SH4 in Compiler Explorer

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Thanks to the effort of Matt Godbolt (who hilariously enough is a former Dreamcast developer himself), the SuperH GCC toolchain is now available for use with Compiler Explorer, along with all of the SH4-specific compiler flags and options typically used when targeting the Dreamcast. This gives us an invaluable tool for getting quick and immediate feedback on how well a given C or C++ source segment tends to translate into SH4 assembly, offering a little sandbox for testing and optimizing code targeting the Dreamcast.


SH GCC Toolchain configured for the Dreamcast's SH4 CPU in Compiler Explorer

To arrive at a configuration mirroring a Dreamcast development environment, first select one of the GCC compiler versions for the SH architecture. Secondly, the following compiler options should be used as the baseline configuration:

  • -ml: Compile code for the processor in little-endian mode
  • -m4-single-only: Generate code for the SH4 with a floating-point unit that only supports single-precision arithmetic
  • -ffast-math: Breaks strict IEEE compliance and allows for faster floating point approximations
  • -O3: optimization level 3
  • -mfsrra: enables emission of the fsrra instruction for reciprocal square root approximations.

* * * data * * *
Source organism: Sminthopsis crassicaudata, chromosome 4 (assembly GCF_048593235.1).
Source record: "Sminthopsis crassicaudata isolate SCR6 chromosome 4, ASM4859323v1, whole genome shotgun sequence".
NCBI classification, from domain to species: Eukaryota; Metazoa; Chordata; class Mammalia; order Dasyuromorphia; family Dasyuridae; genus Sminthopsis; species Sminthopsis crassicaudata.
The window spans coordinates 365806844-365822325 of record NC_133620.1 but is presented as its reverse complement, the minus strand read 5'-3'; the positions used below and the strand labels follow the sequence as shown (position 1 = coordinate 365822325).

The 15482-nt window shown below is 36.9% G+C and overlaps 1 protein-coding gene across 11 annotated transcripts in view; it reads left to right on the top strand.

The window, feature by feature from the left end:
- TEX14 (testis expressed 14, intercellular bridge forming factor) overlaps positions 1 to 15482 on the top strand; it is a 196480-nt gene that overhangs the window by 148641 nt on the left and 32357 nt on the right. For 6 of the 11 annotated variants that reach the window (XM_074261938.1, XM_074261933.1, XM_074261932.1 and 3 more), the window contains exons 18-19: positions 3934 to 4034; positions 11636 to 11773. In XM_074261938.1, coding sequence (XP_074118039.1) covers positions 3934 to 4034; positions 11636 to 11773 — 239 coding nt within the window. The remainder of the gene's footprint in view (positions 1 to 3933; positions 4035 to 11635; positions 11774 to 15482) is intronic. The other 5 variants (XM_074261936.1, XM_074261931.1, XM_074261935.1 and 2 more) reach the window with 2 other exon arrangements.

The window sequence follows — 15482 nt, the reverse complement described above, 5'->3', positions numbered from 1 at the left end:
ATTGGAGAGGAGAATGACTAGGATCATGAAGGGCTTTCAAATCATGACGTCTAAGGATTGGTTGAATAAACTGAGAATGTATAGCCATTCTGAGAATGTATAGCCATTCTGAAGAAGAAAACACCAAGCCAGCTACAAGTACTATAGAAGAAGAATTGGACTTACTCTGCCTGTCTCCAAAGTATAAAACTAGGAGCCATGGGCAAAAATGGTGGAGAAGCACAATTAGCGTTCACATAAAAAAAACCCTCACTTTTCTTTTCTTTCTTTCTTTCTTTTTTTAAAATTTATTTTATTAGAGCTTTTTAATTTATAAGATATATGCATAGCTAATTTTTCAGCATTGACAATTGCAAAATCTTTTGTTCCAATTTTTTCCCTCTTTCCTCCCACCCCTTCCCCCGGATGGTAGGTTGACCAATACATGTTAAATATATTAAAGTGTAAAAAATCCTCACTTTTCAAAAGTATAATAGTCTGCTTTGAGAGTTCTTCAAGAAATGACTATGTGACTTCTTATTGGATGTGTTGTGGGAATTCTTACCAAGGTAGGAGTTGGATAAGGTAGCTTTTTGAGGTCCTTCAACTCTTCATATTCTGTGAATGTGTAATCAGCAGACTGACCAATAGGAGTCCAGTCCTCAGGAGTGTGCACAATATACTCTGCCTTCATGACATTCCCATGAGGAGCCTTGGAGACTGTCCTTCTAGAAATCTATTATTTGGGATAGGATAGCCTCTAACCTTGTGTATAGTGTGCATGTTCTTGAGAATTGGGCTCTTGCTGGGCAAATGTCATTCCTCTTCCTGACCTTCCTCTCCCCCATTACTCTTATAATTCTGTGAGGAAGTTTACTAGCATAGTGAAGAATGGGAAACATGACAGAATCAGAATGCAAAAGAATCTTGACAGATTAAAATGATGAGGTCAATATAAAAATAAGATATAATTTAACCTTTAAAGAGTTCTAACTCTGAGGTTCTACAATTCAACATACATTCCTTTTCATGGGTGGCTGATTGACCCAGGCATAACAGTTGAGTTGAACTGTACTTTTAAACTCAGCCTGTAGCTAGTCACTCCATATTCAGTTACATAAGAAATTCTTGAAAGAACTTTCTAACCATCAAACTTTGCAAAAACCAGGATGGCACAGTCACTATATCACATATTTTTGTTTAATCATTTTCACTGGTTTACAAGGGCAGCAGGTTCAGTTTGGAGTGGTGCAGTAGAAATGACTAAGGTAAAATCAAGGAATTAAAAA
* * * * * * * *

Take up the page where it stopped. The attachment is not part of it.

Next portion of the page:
• -mfsca: enables emission of the fsca instruction for sine and cosine approximations

Convenience Templates

The following are pre-configured templates you can use as sample Dreamcast build configurations:

Tips and Notes

  • It has been noted that while -O3 is claimed to be the highest optimization level according to recent GCC documentation, some code differences can still be seen under certain circumstances when using -O4 and beyond.
  • The compiler seems to ignore both -mfsrra and -mfsca without the -ffast-math and -m4-single-only options.
  • It is highly recommended that C code is written to use -mfsrra (1.0/sqrt(N)) and -mfsca (builtin sin/cos) over using inline assembly directly, as this seems to give the compiler more context for code optimization around these instructions.
  • The __builtin_prefetch intrinsic does seem to generate a single "pref" instruction and should be preferred over inline assembly.
  • The compiler does not seem smart enough to utilize the FIPR (inner/dot product), FMAC (multiply and accumulate), or FTRV (transform vector) instructions regardless of how embarrassingly vectorizable the supplied C code seems to be, so linear algebra routines are forced to use inline assembly to fully leverage the SH4's SIMD instructions.
  • Typically smaller code sizes and more tightly optimized code are seen with newer versions of GCC versus the older ones; however, this is not always the case.
  • Evidently, even without a branch predictor, the C++20 [[likely]] and [[unlikely]] attributes as well as the GCC intrinsic __builtin_expect() can have a fairly profound impact on code generation and optimization for conditionals and branches. More information can be found here.